Can someone tell me what is wrong here?

Discussion in 'Incubating & Hatching Eggs' started by crystalchik, Jun 14, 2008.

  1. crystalchik

    crystalchik Chillin' With My Peeps

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    Jan 15, 2008
    Central Florida
    Hello,
    I have a GQF incubator and I have been hatching with it for 4 months now. I bought it used so it wasnt "manufatured set". The temp is help perfectly at 99.5*F (according to the GQF gauge thermometer) and I have an outside digital thermo/hygrometer that says that the temp is 101.1*F and the humidity is 47% (it was 55%). I have a little yellow sheet (that came with the incubator) that says it needs to 85-87% with the wet bulb...what the heck is this and is it different from regular humidity percent??
    ANYWAYS, I will have about 1/4 (or sometimes way less) of my eggs hatch PERFECTLY FINE, and then I will get the rest that pip, and drown because the egg is filled with fluid. Then some will die at about the 7 day point. The eggs that live and die are right next to each other and i just dont get what could be wrong? I lost 10 peacock eggs so far and a countless number of chicken eggs and chicks. (somewhere like for every 1 chick I have live I have about 3 die...I have about 15 chicks) I even have some chicks hatch fine and then die a slow death within 2-5 days.
    Please can someone help me!! It breaks my heart to see all these chicks dying and I can t figure out why.
    Thank you for any info you can give me!
    Crystalchik
     
  2. Farmer Kitty

    Farmer Kitty Flock Mistress

    Sep 18, 2007
    Wisconsin
    Your humidity is to high. On a hygrometer you want 40-45% the first 18 days and then 60-65% until they start to hatch and it will go up as they hatch. When the humidity is to high the liquid doesn't evaporate the way it should and your chicks drown. [​IMG]
     
  3. MissPrissy

    MissPrissy Overrun With Chickens Premium Member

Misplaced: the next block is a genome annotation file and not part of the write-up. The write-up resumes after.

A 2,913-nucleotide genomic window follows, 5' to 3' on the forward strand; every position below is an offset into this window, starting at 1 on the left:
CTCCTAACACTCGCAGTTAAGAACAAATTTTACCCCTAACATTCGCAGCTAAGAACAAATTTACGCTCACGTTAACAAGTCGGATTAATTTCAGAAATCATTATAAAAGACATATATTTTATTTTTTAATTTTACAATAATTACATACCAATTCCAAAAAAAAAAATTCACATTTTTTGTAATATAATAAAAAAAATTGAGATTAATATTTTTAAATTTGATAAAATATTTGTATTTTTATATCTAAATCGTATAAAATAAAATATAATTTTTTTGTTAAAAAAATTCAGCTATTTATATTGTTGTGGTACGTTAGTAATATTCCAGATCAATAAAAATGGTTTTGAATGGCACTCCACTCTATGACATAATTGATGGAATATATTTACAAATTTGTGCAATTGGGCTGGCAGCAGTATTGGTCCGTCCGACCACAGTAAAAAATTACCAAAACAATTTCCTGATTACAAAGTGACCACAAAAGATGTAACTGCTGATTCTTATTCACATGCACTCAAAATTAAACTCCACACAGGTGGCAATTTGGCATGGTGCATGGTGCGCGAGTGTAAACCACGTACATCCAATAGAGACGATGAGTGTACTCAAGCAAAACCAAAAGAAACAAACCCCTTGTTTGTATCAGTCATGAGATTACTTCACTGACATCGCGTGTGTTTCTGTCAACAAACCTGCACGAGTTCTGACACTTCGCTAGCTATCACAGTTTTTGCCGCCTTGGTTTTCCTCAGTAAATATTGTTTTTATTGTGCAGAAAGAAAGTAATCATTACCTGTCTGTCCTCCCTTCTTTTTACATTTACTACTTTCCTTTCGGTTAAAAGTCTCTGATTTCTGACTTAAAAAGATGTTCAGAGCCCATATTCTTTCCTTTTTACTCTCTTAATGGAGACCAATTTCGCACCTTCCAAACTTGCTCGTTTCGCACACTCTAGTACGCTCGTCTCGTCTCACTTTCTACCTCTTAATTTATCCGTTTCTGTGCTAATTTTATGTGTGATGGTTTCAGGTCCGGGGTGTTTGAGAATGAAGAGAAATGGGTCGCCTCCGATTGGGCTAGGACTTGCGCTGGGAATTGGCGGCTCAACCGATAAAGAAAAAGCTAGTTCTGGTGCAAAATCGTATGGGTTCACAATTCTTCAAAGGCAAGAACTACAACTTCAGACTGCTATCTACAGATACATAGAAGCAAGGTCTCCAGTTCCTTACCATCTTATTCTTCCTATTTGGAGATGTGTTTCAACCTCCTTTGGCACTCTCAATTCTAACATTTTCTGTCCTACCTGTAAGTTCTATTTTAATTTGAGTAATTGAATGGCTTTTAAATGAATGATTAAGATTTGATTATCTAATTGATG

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    May 7, 2007
    Forks, Virginia
    Quote:When was the last time that incubator was sterilized top to bottom? How are you cleaning it between hatches?

    Quote:Wet bulb is another way to meaure humidity.

    Are you putting your digital thermometer completely inside the incubator? Do you have it raised up to egg height?

    If you have a digital hydromemeter you want it at 40 - 45% for the first 18 days. Then stop turning the eggs and boost it to 70% for the hatch.

    Quote:Are these eggs shipped? Shipped eggs can have a huge failure rate. Actaully it is not uncommon for some eggs to hatch and others to pip and die. Something is wrong with the chick not the incubator. all sorts of genetic problems are in combinations of breeds of chickens and they show themselves mostly in failed hatches. Also you could have the humidity way too high. It could be a combination of several things.

    Quote:Are you opening the bator during a hatch? This is a huge no no. If you open it you have changed the hatching environment and the other chicks can die very easily after pipping.

    Again if they are shipped eggs the % of loss is always higher. I also have to wonder at the accuracy of your thermometer and hydromemeter.

    Quote:That sounds like a water logged chick which indicates the humidity is too high. It also fits the possibility of the chick having a bacterial infection from the incubator.

    Sterilize that bator completely. Take it apart and put the electronics up in a dry place in the blazing sun and let them bake. Wash the other pieces in hot soapy water. Rinse well. Soak in a tub of diluted bleach water. Rinse well. take it out and set it in the sun and let it bake. Germs won't be able to thrive in the baking sun.

    Then try again to incubate your eggs.

    100 mean temp. Day 1 - 18 humidity at 40%. Day 18 - 21 (through hatch) boost the humidity to 70%.

    Once the pipping and hatching starts do not open the incubator. If you open it before the hatch finishes you compromise the other eggs and they can die in their shell after pipping.

    Let us know what's going on in a bit more detail if you can.
     
  4. crystalchik

    crystalchik Chillin' With My Peeps

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    Jan 15, 2008
    Central Florida
    Thank you for all of your replies and I am sorry it took me a while to get back!

    Farmer Kitty wrote:
    When the humidity is to high the liquid doesn't evaporate the way it should and your chicks drown.

    Oh my gosh, that makes perfect sense! That is terrible!

    MissPrissy wrote:
    When was the last time that incubator was sterilized top to bottom? How are you cleaning it between hatches?